Tag Archives: iconography

Cryptic Store

Remember that mall mystery from a while back? There was a storefront under construction at the Irvine Spectrum with an “Opening Soon” sign, but no indication of just what store might be moving in. They opened in December, and I keep forgetting to post a follow-up.

As you can see, all is revealed:

Storefront with three symbols above it, but no words.

…or maybe not.

Unless, of course, you recognize the logos for Hurley International (middle), Converse (right) and…what’s that on the left? With the Nike swoosh on top and the…skateboard? Sunglasses? Something on the bottom?

It’s kind of a throwback to the old medieval-style signs that showed an image instead of a name: the Prancing Pony, for instance (to pull an example from LOTR). Only instead of recognizable images, they’re symbols. Pictograms, if you will, only decipherable if you’re familiar with the symbols already, and they’ve actually thrown an obstacle in the way by muddling the most-recognized logo (Nike).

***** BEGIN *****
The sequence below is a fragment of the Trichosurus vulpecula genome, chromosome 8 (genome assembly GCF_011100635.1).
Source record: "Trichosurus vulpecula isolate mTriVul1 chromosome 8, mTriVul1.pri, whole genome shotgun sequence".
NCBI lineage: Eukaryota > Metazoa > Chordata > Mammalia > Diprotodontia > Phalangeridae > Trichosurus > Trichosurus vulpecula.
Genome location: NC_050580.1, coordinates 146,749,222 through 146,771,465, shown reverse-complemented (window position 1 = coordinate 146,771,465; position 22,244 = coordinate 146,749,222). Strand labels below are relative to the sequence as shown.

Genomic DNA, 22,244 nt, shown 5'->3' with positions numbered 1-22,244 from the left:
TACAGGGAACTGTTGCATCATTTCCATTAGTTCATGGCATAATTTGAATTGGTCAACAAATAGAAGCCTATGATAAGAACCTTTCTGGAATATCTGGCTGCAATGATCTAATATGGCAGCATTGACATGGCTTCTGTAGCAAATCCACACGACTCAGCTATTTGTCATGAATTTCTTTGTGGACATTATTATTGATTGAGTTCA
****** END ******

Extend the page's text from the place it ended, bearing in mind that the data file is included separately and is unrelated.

It seems odd to deliberately use a sign that would make a store hard to name (never mind figuring out what they sell), but I imagine that their target audience is quite familiar with the logos and wouldn’t have any trouble finding the store.

Happy Fence

You know how tarps stretched across fences will often have holes cut in them to allow the wind to pass through, rather than turning them into sails? This fence around a construction site had half-circles cut into each segment. Someone with a sense of humor had altered several panels, though:

Fence with happy face cut into it

Which brings me to this sign spotted on the ring road at UC Irvine a few months ago:

“No” sign on the ground: horizontal bar with two circles above it.

My best guess was “No bored vampires,” but that didn’t seem likely. After walking to the other side, it became a bit more clear:

“No” sign on the ground: horizontal bar with two circles below it.

Aha! No skateboarding! Though it could easily be “No flat dollies.”